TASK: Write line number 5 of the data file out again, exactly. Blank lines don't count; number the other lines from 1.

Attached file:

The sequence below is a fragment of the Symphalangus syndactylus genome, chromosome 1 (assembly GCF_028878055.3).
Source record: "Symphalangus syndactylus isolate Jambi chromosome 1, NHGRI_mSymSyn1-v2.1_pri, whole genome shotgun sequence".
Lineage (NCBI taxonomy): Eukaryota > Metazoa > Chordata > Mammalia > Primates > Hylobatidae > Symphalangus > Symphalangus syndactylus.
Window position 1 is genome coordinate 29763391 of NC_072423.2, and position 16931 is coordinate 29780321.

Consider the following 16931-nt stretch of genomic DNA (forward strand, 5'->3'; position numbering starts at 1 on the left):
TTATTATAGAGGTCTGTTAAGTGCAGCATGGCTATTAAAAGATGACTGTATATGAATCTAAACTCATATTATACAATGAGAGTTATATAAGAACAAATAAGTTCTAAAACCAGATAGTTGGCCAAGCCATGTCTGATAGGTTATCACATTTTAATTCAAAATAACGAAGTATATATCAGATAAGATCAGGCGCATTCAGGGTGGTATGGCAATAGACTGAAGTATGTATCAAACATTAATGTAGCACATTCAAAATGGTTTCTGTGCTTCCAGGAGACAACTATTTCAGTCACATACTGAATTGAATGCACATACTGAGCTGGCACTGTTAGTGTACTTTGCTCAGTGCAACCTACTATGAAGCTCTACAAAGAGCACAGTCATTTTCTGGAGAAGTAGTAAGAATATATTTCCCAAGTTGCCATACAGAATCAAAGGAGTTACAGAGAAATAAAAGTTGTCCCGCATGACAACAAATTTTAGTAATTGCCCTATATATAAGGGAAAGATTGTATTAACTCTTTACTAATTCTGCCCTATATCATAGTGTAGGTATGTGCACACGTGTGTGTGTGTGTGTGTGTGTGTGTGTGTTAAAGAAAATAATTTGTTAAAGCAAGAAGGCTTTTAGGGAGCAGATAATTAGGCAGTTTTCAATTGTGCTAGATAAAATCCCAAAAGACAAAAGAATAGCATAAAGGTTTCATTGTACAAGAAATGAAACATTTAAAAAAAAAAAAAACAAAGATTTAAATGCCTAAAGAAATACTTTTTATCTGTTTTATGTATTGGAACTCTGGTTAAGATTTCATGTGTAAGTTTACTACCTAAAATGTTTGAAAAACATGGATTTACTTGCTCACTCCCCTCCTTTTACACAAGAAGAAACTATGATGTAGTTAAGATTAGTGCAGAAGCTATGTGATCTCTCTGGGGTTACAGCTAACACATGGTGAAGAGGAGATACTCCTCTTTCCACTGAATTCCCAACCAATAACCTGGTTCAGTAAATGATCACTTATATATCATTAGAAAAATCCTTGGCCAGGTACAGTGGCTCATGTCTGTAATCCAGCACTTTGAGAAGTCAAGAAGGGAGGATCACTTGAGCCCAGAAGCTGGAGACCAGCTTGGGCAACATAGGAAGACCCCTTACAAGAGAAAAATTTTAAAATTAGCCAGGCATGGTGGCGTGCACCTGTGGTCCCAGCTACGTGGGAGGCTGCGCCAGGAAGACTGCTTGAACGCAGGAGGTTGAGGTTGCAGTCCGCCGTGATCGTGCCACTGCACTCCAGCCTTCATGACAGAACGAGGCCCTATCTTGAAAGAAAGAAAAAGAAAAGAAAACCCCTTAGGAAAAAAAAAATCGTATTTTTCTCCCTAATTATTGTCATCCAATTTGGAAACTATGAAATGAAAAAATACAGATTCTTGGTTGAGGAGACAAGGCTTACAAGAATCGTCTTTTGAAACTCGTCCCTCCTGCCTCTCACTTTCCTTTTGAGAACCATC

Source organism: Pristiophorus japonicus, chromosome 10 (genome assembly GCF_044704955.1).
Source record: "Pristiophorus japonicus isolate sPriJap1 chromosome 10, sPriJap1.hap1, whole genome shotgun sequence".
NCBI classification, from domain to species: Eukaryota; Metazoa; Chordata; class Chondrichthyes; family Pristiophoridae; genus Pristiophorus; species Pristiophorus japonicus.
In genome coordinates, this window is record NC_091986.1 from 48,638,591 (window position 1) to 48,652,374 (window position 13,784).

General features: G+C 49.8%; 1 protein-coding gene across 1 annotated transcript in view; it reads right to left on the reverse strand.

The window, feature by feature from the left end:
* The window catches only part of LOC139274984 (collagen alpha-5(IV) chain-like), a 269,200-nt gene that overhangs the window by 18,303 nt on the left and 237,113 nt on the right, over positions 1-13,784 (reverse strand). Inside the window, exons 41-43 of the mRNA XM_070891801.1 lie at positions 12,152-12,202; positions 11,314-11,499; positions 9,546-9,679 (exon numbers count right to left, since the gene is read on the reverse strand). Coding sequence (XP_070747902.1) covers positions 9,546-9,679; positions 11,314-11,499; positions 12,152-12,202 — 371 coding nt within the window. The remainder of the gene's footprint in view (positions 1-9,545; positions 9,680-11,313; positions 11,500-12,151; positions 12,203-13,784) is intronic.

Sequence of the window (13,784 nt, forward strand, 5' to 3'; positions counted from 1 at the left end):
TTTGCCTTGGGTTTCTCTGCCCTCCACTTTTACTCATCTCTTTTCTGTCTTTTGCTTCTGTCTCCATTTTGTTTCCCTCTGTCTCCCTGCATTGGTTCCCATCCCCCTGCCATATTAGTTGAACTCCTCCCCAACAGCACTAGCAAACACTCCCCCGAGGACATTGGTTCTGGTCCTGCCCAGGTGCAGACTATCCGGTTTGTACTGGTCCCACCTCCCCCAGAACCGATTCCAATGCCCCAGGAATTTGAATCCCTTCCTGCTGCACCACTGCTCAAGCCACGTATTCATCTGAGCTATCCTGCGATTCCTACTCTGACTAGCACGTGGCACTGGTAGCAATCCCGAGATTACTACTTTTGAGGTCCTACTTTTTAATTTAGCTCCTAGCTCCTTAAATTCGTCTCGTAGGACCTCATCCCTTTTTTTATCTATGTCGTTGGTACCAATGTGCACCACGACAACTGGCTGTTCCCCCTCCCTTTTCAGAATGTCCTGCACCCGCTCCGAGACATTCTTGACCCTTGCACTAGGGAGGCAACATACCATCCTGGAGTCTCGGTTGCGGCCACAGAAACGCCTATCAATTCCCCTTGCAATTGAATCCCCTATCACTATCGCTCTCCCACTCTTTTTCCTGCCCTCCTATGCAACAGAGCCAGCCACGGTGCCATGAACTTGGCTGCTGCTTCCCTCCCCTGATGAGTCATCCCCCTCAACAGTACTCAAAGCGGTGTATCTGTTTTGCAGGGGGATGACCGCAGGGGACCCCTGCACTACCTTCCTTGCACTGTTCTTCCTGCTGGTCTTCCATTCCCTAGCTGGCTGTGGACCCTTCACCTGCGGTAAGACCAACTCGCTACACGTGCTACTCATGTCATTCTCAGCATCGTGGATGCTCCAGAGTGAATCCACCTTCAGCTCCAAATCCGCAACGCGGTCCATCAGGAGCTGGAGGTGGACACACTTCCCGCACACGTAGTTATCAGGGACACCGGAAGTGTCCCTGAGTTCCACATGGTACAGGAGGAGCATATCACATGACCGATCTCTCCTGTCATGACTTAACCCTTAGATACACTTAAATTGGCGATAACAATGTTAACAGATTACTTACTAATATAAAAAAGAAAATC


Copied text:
Consider the following 16931-nt stretch of genomic DNA (forward strand, 5'->3'; position numbering starts at 1 on the left):